Family Treatment Courts

Family Treatment Courts

Family treatment courts (FTCs), also referred to as family drug courts and dependency drug courts, use a multidisciplinary, collaborative approach to serve families with substance use disorders (SUDs) and who are involved with the child welfare system. Well-functioning family treatment courts bring together leaders from child welfare, substance use treatment, mental health agencies, dependency courts, and other community partners in a non-adversarial approach.

When FTCs intervene effectively, children spend less time in out-of-home placement and find permanency more quickly. A meta-analysis of 16 evaluations examining FTC outcomes found that families who participated in an FTC were as likely to reunify than families receiving conventional services (1). FTC evaluations have consistently found that, compared with parents receiving conventional child welfare and dependency court interventions, parents participating in FTCs enter treatment more quickly, stay longer, complete treatment at higher rates, receive more court review hearings, and reunite with their children more often (1—4).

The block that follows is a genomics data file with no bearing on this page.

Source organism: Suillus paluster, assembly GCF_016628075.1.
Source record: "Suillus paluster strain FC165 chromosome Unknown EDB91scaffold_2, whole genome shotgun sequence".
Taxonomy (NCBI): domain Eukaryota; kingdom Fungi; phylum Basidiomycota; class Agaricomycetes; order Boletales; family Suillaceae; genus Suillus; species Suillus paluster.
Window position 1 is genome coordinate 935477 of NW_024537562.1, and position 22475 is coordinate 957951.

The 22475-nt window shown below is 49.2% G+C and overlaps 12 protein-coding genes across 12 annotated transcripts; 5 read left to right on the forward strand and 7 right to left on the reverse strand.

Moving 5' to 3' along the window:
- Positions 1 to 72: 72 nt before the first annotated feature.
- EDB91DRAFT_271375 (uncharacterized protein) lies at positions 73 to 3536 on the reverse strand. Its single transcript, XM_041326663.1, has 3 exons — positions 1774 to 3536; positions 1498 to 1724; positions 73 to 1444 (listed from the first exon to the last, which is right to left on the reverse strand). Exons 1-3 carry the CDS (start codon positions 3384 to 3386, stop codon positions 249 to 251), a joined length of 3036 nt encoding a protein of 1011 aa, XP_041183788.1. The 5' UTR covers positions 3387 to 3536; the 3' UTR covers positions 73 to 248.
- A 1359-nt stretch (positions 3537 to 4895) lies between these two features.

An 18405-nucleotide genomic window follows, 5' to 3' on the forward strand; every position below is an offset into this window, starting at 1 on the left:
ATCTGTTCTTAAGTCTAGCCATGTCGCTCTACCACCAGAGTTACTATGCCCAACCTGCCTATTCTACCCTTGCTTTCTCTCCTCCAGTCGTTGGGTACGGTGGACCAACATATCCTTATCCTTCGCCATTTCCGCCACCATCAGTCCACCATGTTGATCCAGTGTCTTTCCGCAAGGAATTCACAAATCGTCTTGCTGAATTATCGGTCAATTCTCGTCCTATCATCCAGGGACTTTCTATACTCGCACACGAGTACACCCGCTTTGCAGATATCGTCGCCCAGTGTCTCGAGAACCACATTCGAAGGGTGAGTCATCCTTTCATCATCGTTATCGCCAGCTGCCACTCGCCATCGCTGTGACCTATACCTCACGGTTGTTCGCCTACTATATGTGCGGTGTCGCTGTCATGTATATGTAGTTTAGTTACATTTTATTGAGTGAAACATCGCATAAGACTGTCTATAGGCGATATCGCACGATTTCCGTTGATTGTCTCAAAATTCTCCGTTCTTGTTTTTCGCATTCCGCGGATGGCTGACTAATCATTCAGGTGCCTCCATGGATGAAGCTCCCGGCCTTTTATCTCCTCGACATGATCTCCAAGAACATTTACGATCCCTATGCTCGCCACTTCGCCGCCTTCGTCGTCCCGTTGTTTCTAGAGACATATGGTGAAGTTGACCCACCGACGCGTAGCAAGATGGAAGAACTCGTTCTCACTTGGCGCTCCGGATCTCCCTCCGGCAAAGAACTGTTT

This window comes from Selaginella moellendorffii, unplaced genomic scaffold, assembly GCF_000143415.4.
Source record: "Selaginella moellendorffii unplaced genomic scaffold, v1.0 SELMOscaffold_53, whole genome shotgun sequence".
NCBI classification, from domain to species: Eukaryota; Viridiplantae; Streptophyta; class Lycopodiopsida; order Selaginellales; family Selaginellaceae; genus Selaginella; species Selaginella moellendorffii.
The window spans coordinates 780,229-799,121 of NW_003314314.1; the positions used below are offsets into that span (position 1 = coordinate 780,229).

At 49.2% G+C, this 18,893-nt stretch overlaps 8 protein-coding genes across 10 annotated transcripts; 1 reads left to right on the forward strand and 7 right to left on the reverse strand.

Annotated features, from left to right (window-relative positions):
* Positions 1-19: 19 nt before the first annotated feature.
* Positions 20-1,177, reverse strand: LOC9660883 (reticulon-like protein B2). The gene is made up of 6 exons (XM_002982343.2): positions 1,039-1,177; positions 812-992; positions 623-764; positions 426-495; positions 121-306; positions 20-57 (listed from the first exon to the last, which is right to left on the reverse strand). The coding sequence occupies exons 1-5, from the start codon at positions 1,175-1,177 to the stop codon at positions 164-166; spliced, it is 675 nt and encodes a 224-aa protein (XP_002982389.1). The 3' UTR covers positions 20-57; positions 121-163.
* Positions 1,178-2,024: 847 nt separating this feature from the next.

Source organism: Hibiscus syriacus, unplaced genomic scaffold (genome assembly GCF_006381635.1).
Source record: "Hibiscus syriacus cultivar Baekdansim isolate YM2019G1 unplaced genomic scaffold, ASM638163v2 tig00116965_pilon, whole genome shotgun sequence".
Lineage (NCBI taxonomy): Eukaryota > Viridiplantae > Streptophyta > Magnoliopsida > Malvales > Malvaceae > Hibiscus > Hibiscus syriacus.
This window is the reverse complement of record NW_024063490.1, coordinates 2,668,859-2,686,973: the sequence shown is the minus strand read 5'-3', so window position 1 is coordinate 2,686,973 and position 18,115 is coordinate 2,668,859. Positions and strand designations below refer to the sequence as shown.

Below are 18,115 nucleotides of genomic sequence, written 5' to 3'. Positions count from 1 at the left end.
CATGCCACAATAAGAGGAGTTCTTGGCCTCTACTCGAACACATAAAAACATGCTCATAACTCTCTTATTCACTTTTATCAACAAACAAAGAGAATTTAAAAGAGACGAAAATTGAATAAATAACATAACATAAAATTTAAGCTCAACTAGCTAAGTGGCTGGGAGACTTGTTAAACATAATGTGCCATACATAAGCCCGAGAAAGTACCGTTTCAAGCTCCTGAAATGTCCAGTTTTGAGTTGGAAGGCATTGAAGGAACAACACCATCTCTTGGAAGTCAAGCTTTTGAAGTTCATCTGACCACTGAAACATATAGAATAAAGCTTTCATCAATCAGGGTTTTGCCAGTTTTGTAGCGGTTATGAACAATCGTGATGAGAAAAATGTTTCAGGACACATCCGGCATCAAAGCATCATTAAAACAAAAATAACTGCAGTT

• Highlighted Resource

    • Family Treatment Court Best Practice Standards
      Family Treatment Court Best Practice Standards

      Center for Children and Family Futures and the National Association of Drug Court Professionals, 2019

      The FTC Best Practices Standards provide local jurisdictions, states, tribes, and funders with clear practice guidance to improve outcomes for children, parents, and families affected by substance use and co-occurring disorders who are involved in child welfare.

      The standards reflect the rigorous research and rich practice experience from treatment courts, dependency courts, child welfare, SUD treatment, mental health treatment, children’s developmental services, and related health, educational, and social services. The eight FTC standards are interdependent and intended to be followed.

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